Croatian authorities filled an objection with the European Commission on Slovenia's proposal to be named as the origin country of the popular sausage.
By Drazen Remikovic for Southeast European Times in Zagreb -- 29/08/12
The popular Kranjska sausage is produced in Croatia and Slovenia. [Reuters]
Slovenia and Croatia are going head to head over the origin rights of the popular sausage, Kranjska Klobasa, after Slovenia filed for an EU Protected Designation of Origin status for the meat product.
Croatian officials filed an objection last week with the European Commission to Slovenia's claim, leaving it up to Brussels to try to resolve the dispute.
"The Croatian Chamber of business and producers of Kranjska sausage have collected all the relevant historical evidence on which the complaint is based, and the ministry of agriculture will contribute [to help strengthen] Croatia's side in this process," Miroslav Kuskunovic, spokesman for the Croatian Ministry of Agriculture, told SETimes.
There's more at stake than national pride. According to the government, the country's Kranjska sausage production is worth 13 million euros annually.
Slovenia argues that Kranjska sausage was invented in northern Slovenia in the 19th century. At the time both Slovenia and Croatia was part of the Austro-Hungarian Empire. However, Croatia disagrees.
Daska Domlijan, director of human resources in the Croatian meat company Gavrilovic, said that there is evidence that his company has been producing Kranjska sausage since 1921.
"This is a product that we [have produced for] nearly a century .... Annually, we produce 400 to 500 tonnes of this sausage," Domlijan told SETimes.
Protected Designation of Origin status, like the EU's Protected Geographical Indication, ensures that only products genuinely originating in that region are allowed to bear the name. The legally enforceable rules protect many national specialities, such as Roquefort cheese, Gorgonzola and Champagne.
This is the second dispute over popular sausage. Slovenia also protested over Austrian production of this sausage in early April. The countries have reached a "preliminary" agreement under which the sausage will still be made in Austria under certain conditions.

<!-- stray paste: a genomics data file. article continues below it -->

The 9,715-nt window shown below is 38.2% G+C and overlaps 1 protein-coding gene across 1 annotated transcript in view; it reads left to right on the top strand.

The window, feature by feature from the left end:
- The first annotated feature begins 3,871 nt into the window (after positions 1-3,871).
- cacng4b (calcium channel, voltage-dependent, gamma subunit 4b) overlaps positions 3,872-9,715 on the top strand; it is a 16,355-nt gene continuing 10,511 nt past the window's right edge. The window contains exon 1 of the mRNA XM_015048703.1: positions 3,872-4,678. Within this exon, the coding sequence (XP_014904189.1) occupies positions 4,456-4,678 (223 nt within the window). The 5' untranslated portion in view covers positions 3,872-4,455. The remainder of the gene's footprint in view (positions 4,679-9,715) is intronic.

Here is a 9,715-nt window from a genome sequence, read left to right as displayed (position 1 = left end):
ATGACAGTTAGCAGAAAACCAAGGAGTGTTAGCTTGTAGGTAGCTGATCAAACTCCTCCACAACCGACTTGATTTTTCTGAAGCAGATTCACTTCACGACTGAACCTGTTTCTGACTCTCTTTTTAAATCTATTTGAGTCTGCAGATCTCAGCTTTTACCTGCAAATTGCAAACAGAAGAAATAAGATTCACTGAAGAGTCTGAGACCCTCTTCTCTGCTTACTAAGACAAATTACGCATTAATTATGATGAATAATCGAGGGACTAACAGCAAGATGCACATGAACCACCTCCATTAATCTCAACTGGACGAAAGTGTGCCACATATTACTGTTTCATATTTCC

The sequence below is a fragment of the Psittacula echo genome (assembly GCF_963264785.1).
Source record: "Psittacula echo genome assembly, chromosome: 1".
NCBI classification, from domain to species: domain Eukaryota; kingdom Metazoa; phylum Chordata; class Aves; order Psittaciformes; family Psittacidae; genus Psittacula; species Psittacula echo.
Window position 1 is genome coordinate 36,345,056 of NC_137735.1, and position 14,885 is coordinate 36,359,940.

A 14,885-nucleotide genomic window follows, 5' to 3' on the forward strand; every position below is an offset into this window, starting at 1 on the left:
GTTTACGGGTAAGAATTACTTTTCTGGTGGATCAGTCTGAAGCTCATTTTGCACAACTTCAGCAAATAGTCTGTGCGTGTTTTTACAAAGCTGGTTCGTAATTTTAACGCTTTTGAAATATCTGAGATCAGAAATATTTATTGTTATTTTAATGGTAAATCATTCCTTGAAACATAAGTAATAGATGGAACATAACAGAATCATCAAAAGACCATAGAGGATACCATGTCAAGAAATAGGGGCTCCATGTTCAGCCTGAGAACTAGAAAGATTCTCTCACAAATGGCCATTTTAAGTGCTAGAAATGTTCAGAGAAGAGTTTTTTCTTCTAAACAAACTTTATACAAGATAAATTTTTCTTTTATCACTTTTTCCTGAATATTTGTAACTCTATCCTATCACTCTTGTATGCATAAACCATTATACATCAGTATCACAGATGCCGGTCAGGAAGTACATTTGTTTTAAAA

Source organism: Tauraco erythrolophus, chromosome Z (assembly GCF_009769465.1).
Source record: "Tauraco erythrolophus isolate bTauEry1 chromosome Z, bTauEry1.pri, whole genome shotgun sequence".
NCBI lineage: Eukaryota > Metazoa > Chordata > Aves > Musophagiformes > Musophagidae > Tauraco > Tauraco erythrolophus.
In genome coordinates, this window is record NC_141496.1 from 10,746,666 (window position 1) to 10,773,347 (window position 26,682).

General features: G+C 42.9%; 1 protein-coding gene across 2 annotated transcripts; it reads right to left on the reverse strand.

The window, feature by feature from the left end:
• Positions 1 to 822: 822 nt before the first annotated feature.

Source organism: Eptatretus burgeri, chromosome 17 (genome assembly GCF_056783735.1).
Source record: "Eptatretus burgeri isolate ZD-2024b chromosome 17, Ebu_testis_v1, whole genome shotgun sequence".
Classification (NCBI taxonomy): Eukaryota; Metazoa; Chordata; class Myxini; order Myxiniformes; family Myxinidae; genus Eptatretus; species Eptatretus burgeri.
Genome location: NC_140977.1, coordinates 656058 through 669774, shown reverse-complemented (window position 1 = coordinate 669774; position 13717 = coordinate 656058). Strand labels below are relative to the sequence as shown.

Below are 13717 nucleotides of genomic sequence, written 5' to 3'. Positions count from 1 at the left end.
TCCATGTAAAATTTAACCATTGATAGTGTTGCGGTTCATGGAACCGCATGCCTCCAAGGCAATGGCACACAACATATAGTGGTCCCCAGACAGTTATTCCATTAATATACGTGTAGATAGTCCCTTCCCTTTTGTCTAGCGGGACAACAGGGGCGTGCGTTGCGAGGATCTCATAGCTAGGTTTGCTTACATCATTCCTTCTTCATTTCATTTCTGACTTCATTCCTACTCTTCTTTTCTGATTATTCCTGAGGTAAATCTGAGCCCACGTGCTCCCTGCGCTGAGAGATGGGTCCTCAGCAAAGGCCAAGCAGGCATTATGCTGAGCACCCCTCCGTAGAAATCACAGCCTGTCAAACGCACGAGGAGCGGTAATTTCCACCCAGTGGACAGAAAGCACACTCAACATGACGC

The largest food company in Croatia, Podravka, has produced Kranjska sausage for 30 years. According to a company official, the sausage is registered under the Kranjska name in the regulation overseeing the quality of meat products, which was adopted in the former Yugoslavia in 1974.
"It is a generic name, such as paris's, alpine, vienna's, milan's, bavarian sausage. Slovenia's registration request failed with Austria also, with whom Slovenians reached a settlement confirming that it's not an authentic Slovenian product," Marinka Akrap, Podravka's director of corporate communications, told SETimes.
Croatian and Slovenian citizens are also divided on the issue.
Janez Zduhac, 28, from Ljubljana, says that it is evident that the sausage was named after the place where it was made.
"Kranj is the fourth largest city in Slovenia. The situation is clear, Croatia has nothing to do with the city, and so nothing to do with a sausage. My relatives in Croatia told me that this story is pointless and that the Croatian politicians invented it because they have nothing better to do," Zduhac told SETimes.
On the other hand, Croatians think that the name of the sausage doesn't prove anything.
"I tried both Croatian and Slovene sausage. Croatia's is five times better and it would be really a shame that Slovenians impose its own recipe on all those who produce Kranjska," Tomas Pilipovic, 44, from Osijek told SETimes.
The European Commission describes Kranjska as a pasteurised sausage made from coarsely minced pork and pork fat, with added salt, garlic and pepper.
The sausage undergoes hot smoking and is eaten warm. It has a distinctive "mildly smoky smell."